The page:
Eighty-three percent of U.S. adults believe their eyesight will worsen as they age, no matter what preventive steps they take, according to a recent DSM Nutritional Products survey. While genetics and lifestyle factors do play a role for some serious eye conditions that cause vision loss such as age-related macular degeneration (AMD), years of proper nutrition may protect vision in the long term. More than 2 million Americans age 50 and older suffer from AMD, and it is especially prevalent among Caucasian women. “You don’t want to reach your 40s and realize that you’re beginning to have vision problems,” says Dr. Kimberly Reed, optometrist and Ocular Nutrition Society board member. “Following a few simple recommendations can help support your vision – and your family’s vision – now and in the future.” Reed offers these tips for maintaining eye health and supporting vision in the long term: 1. See your diet in color Many brightly colored fruits and vegetables contain lutein and zeaxanthin, two powerful antioxidants that research shows are beneficial in maintaining macular health. Intake of 12 mg per day of lutein and zeaxanthin offers the best protection, but only 10 percent of Americans are getting enough of these essential nutrients, according to the American Optometric Association. For weekly meal planning this year, choose colorful fruits and vegetables that provide these important antioxidants, like spinach, kale, and other dark leafy greens, as well as corn, peas, broccoli, and orange and red peppers. 2. Omega-3 fatty acids for eye health A study published in the American Journal of Clinical Nutrition showed that people with higher intakes of omega-3 fatty acids may experience a lower incidence of dry eye syndrome (DES). For patients who suffer regularly from dry eyes, omega-3 intake can significantly improve symptoms and increase quality tear production. Adults should get at least 1,500 mg per day of DHA and EPA either by consuming fatty fish, such as salmon, mackerel, and sardines, or taking high-quality fish oil and algae supplements. Be sure to check with your physician if you are taking medications that affect blood clotting before increasing your intake of omega-3s to this level. For women who are pregnant or nursing, DHA is an essential nutrient to support infant visual development. 3. Remember your vitamins and minerals An array of vitamins and minerals also play an important role in maintaining eye health. For instance, A and B vitamins perform many complex and critical functions throughout the body, including the eyes. And, according to a study published in Ophthalmology, vitamins C and E, which function as antioxidants, are also essential to eye health and have been shown to impact the progression of certain forms of AMD. Finally, zinc helps deliver vitamin A from the liver to the retina in order to produce melanin, a protective pigment in the eyes. Get your fill of at least five servings of colorful fruits and vegetables, as well as nuts and legumes, per day to obtain these essential vitamins and minerals. Even when striving to follow an optimal diet, it’s difficult to get the recommended amounts of essential vitamins and nutrients from food alone, so nutritional supplements can play an important role in maintaining eye health. Several products specifically formulated to support eye health and vision are available, so ask your eye health professional at your next appointment....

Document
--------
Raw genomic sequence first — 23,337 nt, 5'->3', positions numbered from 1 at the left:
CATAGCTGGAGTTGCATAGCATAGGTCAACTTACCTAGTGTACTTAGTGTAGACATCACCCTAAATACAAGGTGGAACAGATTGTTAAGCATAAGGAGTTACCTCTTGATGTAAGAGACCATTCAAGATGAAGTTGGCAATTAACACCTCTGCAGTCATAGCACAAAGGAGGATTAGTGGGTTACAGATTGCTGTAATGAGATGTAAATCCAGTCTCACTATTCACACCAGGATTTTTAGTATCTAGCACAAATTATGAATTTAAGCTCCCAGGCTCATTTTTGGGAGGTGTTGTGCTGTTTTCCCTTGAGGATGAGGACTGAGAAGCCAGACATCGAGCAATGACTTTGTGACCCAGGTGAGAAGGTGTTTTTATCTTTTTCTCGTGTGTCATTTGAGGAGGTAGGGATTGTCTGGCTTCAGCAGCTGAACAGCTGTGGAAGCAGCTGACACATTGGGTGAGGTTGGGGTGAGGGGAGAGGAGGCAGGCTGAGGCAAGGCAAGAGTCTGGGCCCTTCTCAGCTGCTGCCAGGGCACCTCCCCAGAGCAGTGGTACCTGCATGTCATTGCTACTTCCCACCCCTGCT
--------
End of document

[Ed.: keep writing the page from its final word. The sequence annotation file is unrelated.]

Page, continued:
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Everyone At Risk with Today’s Data Breaches

Posted by on Jan 22, 2015 in News | 0 comments

Amidst a digital age and the digitization of information, identity theft is the fastest growing crime in America. Recent studies show that every minute, 19 identities are stolen. Headlines have shown data breach after data breach taking place at major retailers. And as seen in the case of Sony Pictures, no matter how large the corporation is, or how much security is applied to personal information, with today’s data breaches, everyone is at risk. To help prevent theft from occurring, the American Consumer Credit Counseling organization advises taking these preemptive steps. 1. Be elusive on social media. Try to exclude specific, important information from your social media profiles. Minimize details in your “About Me” sections, and leave out phone numbers or addresses. This information is prime knowledge for hackers. Also, be sure to set all your privacy settings to create a secure profile. 2. Strengthen your online passwords. While it’s easier to remember passwords with our birthdays or hometowns in them, try to make your password a little more complex. Use punctuation and different capitalization. Also, veer away from using one password for all your accounts; if one is hacked, all your information across accounts can be compromised. 3. Be wary with your email address. While shopping online, or creating required accounts, use a new email address. Creating an email address for yourself is an easy task, and it’s best to have a specific one for online activity. Use a primary email address for personal information; use your secondary one for shopping, newsgroups, or social networking sites. Make sure to only give your primary email address to people you know. 4. Look for signs. Look for suspicious red flags when you’re on websites or signing up for mailing lists. Make sure your online purchases come from companies with secure payment pages and privacy policies. You can check Web addresses: if there is an ‘s’ located after the ‘http’ (https://), the website is secure. If not, don’t use it. Never respond to emails asking for account information or passwords. If a “bank” is asking for this information electronically, make sure to call the bank directly. 5. Monitor what you’ve shared. Identity thieves gain access to personal information by piecing together information over multiple websites. Make sure to think about what information you have where online....